The launches came a day after U.S. and South Korean officials said the north fired short-range weapons over the weekend, believed to be cruise missiles into its western sea.
Negotiations on the North’s nuclear program failed after the collapse of Kim Jong Un’s second summit with former President Donald Trump in February 2019, when the Americans rejected North Korean demands for greater sanction relief in exchange for a partial handover of their nuclear capabilities.
The North has so far ignored the efforts of the Biden administration to come forward, saying it will not hold meaningful talks unless Washington abandons its “hostile” policies.
Kim’s powerful sister last week berated the United States for its final round of combined military exercises with South Korea, which ended earlier this month. Describing the exercises as an invasive rehearsal, she warned Washington “not to cause a stink” if it wants to “sleep” in peace “for the next four years.
Just a few hours after the start on Thursday, South Korean Foreign Minister Chung Eui-yong was due to meet with Russian Foreign Minister Sergei Lavrov in Seoul to discuss North Korea and other regional issues. The South Korean presidential office said it would hold an emergency session of the National Security Council to discuss the launches.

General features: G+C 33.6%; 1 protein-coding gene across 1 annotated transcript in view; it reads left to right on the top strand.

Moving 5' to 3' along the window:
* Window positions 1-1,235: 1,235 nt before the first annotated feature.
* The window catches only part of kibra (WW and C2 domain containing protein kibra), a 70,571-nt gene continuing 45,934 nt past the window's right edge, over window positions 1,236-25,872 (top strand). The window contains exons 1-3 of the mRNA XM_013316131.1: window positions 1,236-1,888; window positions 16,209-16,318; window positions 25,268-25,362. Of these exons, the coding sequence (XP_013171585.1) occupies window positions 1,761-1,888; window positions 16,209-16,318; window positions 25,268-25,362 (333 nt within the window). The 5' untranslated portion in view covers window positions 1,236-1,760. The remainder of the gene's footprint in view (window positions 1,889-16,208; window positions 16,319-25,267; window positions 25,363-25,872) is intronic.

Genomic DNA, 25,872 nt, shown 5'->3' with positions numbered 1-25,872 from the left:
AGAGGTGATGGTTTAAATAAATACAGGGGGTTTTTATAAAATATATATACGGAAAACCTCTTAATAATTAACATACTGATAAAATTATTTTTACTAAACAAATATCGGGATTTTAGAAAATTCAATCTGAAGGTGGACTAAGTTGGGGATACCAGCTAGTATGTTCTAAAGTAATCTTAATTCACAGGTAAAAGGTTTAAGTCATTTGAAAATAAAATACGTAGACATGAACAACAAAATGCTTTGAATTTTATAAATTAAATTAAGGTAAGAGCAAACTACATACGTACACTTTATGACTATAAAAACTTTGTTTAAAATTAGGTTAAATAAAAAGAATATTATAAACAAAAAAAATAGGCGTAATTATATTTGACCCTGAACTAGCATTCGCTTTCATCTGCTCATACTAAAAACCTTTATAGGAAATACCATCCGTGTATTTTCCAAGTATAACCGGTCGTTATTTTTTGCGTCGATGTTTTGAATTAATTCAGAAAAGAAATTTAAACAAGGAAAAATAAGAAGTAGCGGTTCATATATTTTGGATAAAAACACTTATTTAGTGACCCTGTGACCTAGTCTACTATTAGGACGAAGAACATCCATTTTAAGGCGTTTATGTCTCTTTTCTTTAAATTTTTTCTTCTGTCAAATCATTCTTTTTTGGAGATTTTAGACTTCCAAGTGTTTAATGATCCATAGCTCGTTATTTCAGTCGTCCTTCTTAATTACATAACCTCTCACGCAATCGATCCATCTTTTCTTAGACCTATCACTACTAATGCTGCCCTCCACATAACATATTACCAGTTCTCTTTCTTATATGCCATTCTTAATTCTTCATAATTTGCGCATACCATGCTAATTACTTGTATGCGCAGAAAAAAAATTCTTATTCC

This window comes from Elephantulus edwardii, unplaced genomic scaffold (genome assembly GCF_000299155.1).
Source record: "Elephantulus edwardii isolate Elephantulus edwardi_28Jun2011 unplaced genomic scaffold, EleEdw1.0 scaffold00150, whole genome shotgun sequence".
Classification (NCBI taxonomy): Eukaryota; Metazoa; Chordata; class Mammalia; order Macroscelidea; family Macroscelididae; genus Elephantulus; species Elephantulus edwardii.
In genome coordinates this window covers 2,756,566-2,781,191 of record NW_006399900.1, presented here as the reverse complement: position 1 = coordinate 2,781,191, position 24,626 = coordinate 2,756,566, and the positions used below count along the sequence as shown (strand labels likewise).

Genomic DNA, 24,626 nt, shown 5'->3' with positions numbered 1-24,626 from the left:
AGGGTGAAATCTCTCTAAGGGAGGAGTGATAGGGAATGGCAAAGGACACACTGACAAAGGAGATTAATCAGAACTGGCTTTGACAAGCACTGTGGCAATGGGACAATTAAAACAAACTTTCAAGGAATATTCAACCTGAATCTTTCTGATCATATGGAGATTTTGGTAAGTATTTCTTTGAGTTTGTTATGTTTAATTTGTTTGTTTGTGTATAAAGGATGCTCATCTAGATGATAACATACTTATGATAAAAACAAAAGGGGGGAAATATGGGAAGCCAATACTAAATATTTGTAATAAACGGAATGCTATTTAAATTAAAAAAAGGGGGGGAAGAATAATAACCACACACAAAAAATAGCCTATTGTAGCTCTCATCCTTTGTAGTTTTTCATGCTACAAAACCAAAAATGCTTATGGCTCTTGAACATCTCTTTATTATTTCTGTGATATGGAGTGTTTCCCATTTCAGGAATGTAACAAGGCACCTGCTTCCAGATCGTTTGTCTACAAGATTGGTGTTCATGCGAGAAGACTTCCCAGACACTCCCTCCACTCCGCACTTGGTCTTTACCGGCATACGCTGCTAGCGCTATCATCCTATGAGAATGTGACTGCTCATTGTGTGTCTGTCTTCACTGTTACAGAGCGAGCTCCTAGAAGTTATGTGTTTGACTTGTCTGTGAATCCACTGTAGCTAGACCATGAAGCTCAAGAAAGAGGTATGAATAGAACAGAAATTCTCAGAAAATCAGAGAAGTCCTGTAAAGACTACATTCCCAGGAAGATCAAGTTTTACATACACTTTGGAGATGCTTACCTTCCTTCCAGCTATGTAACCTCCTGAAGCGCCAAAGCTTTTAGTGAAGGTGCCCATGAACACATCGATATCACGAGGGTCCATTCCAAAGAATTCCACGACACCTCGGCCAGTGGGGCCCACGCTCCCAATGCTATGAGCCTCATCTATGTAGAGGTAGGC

The South Korean Ministry of Defense said the north’s short-range tests on Sunday were the first rocket shots since April 2020. President Joe Biden downplayed these starts and told reporters, “There are no new folds in what they did.”
North Korea has in the past tested new US governments with rocket launches and other provocations to push the Americans back to the negotiating table.
The north has not conducted nuclear or long-range missile tests since Trump’s first meeting with Kim in Singapore in 2018, though analysts believe they have pushed their programs in both areas.
The North has continued short- and medium-range missile testing while suspending nuclear and long-range testing, expanding its ability to hit targets in South Korea and Japan, including US bases there.
While Kim has vowed in recent speeches to strengthen his nuclear weapons program, he also tried to open up the new US administration by saying that the fate of their relations depends on Washington.
During his visit to Seoul last week, US Secretary of State Antony Blinken severely criticized North Korea’s nuclear ambitions and human rights situation and urged China to use its “enormous influence” to persuade the North to denuclearize.